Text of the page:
25. premson says:

    Hi Tony,
    Thanks for this article. I have a scenario which you may be able to give some advice.

    1. MVC core application targets to .net 4.6 (This is basically a container application, say a MVC web host application, so that you just copy Dlls into the application folder and trigger a method you will get new module functionalities )
    2. Service based (interface implementation) Data access layer (based on EF 6 , as in your example)

    As i am not aware of the Database context (which is behind the service layer) to do below

    services.AddScoped(provider =>
    {
    var connectionString = Configuration[“Data:SampleDb:ConnectionString”];
    return new SampleDbContext(connectionString);
    });

    how can we pass the connection string to the context, as in core mvc applications there is no concept of the web.config?

    Thanks.

    • Tony Sneed says:

      How can we pass the connection string to the context, as in core mvc applications there is no concept of the web.config?

      You could write code in your service layer which reads the connection string from where you are storing it, for example, a json.config file. But another approach would be to replace SampleDbContext in the code snippet you referenced with a class in your service layer that can accept a connection string. What you are effectively doing in this case is plugging your service layer into the DI system and supplying a factory method which provides the connection string.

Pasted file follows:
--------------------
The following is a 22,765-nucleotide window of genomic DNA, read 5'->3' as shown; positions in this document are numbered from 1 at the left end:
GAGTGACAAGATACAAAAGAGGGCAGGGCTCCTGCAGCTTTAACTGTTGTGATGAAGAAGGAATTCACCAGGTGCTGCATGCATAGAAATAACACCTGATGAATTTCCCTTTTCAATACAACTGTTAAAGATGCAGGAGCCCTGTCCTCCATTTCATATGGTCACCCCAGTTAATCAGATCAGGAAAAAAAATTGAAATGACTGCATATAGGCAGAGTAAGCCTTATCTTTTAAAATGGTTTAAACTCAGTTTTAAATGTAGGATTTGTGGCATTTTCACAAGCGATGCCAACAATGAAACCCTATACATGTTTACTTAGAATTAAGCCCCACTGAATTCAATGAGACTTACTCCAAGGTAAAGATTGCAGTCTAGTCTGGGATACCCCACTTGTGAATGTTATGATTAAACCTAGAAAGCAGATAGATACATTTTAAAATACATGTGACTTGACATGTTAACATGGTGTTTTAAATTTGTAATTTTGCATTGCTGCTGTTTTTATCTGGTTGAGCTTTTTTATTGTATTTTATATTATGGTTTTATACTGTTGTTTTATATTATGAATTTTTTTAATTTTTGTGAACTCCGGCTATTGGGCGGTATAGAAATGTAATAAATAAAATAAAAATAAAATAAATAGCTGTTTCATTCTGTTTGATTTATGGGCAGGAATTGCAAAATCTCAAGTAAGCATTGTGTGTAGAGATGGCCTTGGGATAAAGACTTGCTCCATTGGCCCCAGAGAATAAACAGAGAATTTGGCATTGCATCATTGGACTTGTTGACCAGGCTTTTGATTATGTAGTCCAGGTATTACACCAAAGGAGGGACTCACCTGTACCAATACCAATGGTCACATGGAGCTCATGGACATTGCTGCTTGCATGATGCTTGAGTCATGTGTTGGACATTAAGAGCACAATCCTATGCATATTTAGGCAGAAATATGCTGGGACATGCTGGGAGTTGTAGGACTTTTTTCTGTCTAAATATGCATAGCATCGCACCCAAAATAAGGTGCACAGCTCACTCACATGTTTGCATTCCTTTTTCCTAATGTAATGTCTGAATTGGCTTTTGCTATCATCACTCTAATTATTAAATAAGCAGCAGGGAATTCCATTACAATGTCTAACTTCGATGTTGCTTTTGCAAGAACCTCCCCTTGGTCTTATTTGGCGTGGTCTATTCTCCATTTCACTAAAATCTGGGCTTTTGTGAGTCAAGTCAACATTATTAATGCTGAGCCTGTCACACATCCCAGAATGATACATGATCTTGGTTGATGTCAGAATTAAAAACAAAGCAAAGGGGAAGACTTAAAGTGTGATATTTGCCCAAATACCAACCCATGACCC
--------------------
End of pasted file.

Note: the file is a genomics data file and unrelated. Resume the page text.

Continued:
• premson baby says:

        Thanks for your reply, I ended up doing below.

        Appsettings.Json :
        ===============

        },
        “ConnectionStrings”: {
        “MyTestConnection”: “Server=PS_Premson\\sqlexpress; initial catalog=EFCoreTest2;user id=;password=; MultipleActiveResultSets=True”
        },

        DBContext in DLL project:
        ====================

        public class SampleDbContext : DbContext
        {
        static SampleDbContext()
        {
        Database.SetInitializer(new SampleDbInitializer());
        }

        public SampleDbContext() : base(Connections.GetConnectionString(“MyTestConnection”)) { }

        public DbSet Products { get; set; }
        }

        Helper Class in DLL project :
        =====================

        using Microsoft.Extensions.Configuration;
        using Microsoft.Extensions.PlatformAbstractions;
        public class Connections
        {
        public static IConfigurationRoot Configuration { get; set; }
        public static string GetConnectionString(string connectionStringName)
        {
        var env = PlatformServices.Default.Application;

        string basePath = env.ApplicationBasePath.Substring(0, env.ApplicationBasePath.IndexOf(env.ApplicationName) + env.ApplicationName.Length);

        var builder = new ConfigurationBuilder()
        .SetBasePath(basePath)
        .AddJsonFile(“appsettings.json”)
        .AddEnvironmentVariables();
        Configuration = builder.Build();
        return Configuration.GetConnectionString(connectionStringName);
        }
        }

        Thanks.